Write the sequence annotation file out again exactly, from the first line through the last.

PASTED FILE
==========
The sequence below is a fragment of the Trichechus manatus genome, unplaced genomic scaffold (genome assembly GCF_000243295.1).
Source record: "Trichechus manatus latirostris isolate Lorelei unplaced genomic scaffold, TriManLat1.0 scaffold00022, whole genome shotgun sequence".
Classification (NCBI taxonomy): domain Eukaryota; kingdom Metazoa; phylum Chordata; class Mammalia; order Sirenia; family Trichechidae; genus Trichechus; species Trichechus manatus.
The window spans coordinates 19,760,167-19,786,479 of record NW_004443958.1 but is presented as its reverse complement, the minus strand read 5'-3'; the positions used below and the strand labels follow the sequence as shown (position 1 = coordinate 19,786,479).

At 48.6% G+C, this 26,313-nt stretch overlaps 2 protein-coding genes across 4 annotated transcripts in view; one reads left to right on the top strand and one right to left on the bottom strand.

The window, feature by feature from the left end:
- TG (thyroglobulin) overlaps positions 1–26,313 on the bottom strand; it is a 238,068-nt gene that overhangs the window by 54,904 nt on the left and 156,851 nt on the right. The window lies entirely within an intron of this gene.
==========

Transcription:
The sequence below is a fragment of the Trichechus manatus genome, unplaced genomic scaffold (genome assembly GCF_000243295.1).
Source record: "Trichechus manatus latirostris isolate Lorelei unplaced genomic scaffold, TriManLat1.0 scaffold00022, whole genome shotgun sequence".
Classification (NCBI taxonomy): domain Eukaryota; kingdom Metazoa; phylum Chordata; class Mammalia; order Sirenia; family Trichechidae; genus Trichechus; species Trichechus manatus.
The window spans coordinates 19,760,167-19,786,479 of record NW_004443958.1 but is presented as its reverse complement, the minus strand read 5'-3'; the positions used below and the strand labels follow the sequence as shown (position 1 = coordinate 19,786,479).

At 48.6% G+C, this 26,313-nt stretch overlaps 2 protein-coding genes across 4 annotated transcripts in view; one reads left to right on the top strand and one right to left on the bottom strand.

The window, feature by feature from the left end:
- TG (thyroglobulin) overlaps positions 1–26,313 on the bottom strand; it is a 238,068-nt gene that overhangs the window by 54,904 nt on the left and 156,851 nt on the right. The window lies entirely within an intron of this gene.